Monday, October 13, 2014

Bank regulators regulate based on the safety needs of the very old, and not on the risk-taking needs of the young.

On October 13 2014, in the International New York Times, Mary Williams Walsh, in “No smoke no mirrors” analyses comprehensibly the pension plan in the Netherlands.

And therein she writes that, after seeing what the financial crisis had done to the pension accounts: “Dutch young people found their voice. No matter their employment sector, they could see that their pension money was commingled with retirees’ money…[and] they realized that they and the retirees had fundamentally opposing interests. The young people were eager to keep taking investment risk, to take advantage of their long time horizon. But the retirees now wanted absolute safety, which meant investing in risk-free, cashlike assets. If all the money remained pooled, young people said, the aggressive investment returns they wanted would be diluted by the pittance that cashlike assets pay.”

Mary Williams Walsh describes precisely what should be the objection of all young people around the world to current bank regulations, but that the young, unfortunately, have not yet discovered.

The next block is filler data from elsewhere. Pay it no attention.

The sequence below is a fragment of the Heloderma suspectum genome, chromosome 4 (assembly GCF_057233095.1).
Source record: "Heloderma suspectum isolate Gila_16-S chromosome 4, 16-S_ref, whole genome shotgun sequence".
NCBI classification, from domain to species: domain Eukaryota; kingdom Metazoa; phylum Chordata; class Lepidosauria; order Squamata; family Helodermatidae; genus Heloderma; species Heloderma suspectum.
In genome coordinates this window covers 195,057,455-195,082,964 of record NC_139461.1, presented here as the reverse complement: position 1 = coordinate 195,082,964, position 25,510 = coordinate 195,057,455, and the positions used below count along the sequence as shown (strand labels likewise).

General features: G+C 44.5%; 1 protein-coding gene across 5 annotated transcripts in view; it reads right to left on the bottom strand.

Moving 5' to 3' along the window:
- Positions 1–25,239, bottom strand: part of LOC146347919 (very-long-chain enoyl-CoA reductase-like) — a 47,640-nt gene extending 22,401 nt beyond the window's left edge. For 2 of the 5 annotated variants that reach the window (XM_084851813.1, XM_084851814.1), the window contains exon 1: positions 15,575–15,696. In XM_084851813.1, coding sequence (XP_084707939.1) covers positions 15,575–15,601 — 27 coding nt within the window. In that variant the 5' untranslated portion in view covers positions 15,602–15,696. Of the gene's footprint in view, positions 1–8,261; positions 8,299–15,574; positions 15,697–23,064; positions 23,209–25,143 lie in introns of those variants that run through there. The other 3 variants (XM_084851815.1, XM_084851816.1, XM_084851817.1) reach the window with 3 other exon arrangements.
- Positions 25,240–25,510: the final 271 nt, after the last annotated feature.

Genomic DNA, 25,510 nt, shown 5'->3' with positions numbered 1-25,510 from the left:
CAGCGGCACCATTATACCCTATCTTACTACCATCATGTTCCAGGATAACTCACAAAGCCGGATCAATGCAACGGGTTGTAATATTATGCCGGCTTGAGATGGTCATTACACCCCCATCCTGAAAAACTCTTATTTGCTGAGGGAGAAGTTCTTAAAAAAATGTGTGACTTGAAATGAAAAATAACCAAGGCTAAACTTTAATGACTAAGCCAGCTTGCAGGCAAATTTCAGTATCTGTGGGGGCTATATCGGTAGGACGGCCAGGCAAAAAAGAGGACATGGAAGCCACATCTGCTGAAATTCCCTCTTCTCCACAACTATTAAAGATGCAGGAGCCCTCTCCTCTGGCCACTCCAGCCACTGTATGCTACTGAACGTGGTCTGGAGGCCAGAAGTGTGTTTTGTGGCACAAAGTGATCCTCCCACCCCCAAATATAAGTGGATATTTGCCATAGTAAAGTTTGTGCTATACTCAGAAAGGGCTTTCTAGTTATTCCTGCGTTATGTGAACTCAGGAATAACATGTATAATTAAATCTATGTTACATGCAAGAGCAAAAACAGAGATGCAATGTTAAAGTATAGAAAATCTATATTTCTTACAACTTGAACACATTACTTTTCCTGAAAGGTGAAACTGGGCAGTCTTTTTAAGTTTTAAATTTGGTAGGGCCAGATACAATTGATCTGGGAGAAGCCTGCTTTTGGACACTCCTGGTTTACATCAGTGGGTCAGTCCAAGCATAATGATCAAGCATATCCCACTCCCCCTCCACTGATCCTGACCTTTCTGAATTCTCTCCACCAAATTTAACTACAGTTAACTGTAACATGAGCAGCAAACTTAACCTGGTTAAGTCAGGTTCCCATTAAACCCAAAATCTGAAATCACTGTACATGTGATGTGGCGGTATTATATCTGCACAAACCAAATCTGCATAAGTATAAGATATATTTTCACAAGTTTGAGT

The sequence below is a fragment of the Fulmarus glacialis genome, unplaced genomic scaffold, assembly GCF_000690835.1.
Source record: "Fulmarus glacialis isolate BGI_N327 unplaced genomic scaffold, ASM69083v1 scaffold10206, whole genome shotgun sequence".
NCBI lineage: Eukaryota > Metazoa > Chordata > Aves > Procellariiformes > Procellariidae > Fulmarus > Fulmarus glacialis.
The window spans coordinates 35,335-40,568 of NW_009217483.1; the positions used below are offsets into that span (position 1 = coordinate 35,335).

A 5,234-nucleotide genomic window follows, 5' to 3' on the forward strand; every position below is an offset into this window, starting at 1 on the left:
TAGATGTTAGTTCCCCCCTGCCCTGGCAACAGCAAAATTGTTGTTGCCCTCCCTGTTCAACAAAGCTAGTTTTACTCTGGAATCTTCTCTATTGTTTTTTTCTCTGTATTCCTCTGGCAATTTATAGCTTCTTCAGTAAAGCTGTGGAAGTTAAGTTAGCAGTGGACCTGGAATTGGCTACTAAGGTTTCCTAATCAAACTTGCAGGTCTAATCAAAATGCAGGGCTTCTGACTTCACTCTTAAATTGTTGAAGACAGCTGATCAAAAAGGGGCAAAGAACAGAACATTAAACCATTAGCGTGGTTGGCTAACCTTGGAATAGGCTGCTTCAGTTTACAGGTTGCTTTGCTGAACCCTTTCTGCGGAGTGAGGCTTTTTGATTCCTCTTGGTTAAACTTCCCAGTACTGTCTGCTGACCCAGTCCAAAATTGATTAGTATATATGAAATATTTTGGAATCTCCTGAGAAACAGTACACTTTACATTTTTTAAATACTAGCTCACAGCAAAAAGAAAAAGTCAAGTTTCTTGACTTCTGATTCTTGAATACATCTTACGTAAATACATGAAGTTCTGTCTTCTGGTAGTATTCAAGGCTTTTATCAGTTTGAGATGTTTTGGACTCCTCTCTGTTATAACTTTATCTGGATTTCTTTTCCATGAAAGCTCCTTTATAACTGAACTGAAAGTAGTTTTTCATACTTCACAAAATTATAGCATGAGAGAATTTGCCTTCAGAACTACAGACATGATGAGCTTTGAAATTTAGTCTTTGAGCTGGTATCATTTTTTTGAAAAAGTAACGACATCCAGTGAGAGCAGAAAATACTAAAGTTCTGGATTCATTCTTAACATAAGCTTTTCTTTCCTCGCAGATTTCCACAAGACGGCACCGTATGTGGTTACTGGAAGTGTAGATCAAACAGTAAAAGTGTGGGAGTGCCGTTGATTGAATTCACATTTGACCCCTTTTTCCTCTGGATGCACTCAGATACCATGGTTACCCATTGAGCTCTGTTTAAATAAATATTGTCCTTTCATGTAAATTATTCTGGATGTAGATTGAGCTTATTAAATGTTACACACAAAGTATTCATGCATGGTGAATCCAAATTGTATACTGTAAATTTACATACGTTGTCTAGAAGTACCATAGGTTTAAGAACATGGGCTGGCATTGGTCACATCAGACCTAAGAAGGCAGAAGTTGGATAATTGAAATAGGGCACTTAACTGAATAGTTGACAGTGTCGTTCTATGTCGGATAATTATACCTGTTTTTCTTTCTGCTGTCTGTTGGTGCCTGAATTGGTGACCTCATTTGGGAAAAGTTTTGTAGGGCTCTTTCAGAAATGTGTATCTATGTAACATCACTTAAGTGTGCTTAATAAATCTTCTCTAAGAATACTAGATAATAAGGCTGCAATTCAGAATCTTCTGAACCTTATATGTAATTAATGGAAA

The pillar of current bank regulations, is credit risk-weighted capital (equity) requirements for banks… in short more perceived credit risk more equity, less perceived risk less equity. 

And that causes banks to be able to earn much higher risk adjusted returns on assets perceived as “absolutely safe” than on assets perceived as “risky”… which leads banks to not financing the riskier future, but only to refinancing the safer past.

And given that risk-taking, not risk aversion, is what took the western world economies to become what they are, without it, they are bound to stall and fall.

And if that is not dumb short-termish regulations, which might perhaps benefit some of those baby-boomers sooner to pass away, but certainly hurt the young who risk becoming a lost generation, I do not know what is.

It would be great if the young Dutch kids also opened their eyes on this issue, and started a revolt against the banks being all castrated.

A ship in harbor is safe, but that is not what ships are for.” John Augustus Shedd, 1850-1926

Secular stagnation, deflation, mediocre economy and all similar obnoxious creatures, are direct descendants of silly risk aversion.

Banks need to be regulated more in the interests of the advancees than in the interest of the retirees.